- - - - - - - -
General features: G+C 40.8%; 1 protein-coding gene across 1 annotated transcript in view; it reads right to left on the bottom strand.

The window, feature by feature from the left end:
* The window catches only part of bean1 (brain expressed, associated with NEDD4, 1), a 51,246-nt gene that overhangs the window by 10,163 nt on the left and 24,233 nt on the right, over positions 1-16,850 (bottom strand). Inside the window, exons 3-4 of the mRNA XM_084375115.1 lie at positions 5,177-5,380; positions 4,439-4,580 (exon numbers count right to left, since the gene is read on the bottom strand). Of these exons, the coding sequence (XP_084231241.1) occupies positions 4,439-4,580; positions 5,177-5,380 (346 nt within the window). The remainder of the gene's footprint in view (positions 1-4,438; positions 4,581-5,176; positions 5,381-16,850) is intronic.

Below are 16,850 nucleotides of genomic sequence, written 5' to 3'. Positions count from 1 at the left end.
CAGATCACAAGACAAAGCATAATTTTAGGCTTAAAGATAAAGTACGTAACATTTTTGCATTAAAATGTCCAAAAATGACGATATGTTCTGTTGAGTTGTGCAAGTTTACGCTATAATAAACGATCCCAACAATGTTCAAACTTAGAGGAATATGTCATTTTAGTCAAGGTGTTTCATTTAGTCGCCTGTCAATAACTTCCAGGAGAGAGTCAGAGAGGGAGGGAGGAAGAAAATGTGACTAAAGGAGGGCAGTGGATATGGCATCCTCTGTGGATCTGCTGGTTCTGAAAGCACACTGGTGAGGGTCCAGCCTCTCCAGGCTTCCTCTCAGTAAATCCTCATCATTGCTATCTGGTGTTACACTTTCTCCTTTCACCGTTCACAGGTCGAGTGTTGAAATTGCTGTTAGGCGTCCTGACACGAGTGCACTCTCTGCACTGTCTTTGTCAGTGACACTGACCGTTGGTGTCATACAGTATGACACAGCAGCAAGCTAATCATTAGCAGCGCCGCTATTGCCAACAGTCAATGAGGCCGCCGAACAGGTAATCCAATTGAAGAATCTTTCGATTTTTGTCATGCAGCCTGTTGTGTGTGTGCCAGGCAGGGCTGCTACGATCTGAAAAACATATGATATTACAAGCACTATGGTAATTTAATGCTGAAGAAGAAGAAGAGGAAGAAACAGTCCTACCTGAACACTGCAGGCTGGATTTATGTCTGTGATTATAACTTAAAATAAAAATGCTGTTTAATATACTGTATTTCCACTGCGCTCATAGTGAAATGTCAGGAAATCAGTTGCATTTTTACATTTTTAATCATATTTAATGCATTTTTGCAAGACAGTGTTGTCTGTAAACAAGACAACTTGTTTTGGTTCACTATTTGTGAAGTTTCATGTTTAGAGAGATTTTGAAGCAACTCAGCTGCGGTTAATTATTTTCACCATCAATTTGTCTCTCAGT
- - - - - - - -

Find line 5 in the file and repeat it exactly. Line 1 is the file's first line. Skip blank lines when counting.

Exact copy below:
CAGATCACAAGACAAAGCATAATTTTAGGCTTAAAGATAAAGTACGTAACATTTTTGCATTAAAATGTCCAAAAATGACGATATGTTCTGTTGAGTTGTGCAAGTTTACGCTATAATAAACGATCCCAACAATGTTCAAACTTAGAGGAATATGTCATTTTAGTCAAGGTGTTTCATTTAGTCGCCTGTCAATAACTTCCAGGAGAGAGTCAGAGAGGGAGGGAGGAAGAAAATGTGACTAAAGGAGGGCAGTGGATATGGCATCCTCTGTGGATCTGCTGGTTCTGAAAGCACACTGGTGAGGGTCCAGCCTCTCCAGGCTTCCTCTCAGTAAATCCTCATCATTGCTATCTGGTGTTACACTTTCTCCTTTCACCGTTCACAGGTCGAGTGTTGAAATTGCTGTTAGGCGTCCTGACACGAGTGCACTCTCTGCACTGTCTTTGTCAGTGACACTGACCGTTGGTGTCATACAGTATGACACAGCAGCAAGCTAATCATTAGCAGCGCCGCTATTGCCAACAGTCAATGAGGCCGCCGAACAGGTAATCCAATTGAAGAATCTTTCGATTTTTGTCATGCAGCCTGTTGTGTGTGTGCCAGGCAGGGCTGCTACGATCTGAAAAACATATGATATTACAAGCACTATGGTAATTTAATGCTGAAGAAGAAGAAGAGGAAGAAACAGTCCTACCTGAACACTGCAGGCTGGATTTATGTCTGTGATTATAACTTAAAATAAAAATGCTGTTTAATATACTGTATTTCCACTGCGCTCATAGTGAAATGTCAGGAAATCAGTTGCATTTTTACATTTTTAATCATATTTAATGCATTTTTGCAAGACAGTGTTGTCTGTAAACAAGACAACTTGTTTTGGTTCACTATTTGTGAAGTTTCATGTTTAGAGAGATTTTGAAGCAACTCAGCTGCGGTTAATTATTTTCACCATCAATTTGTCTCTCAGT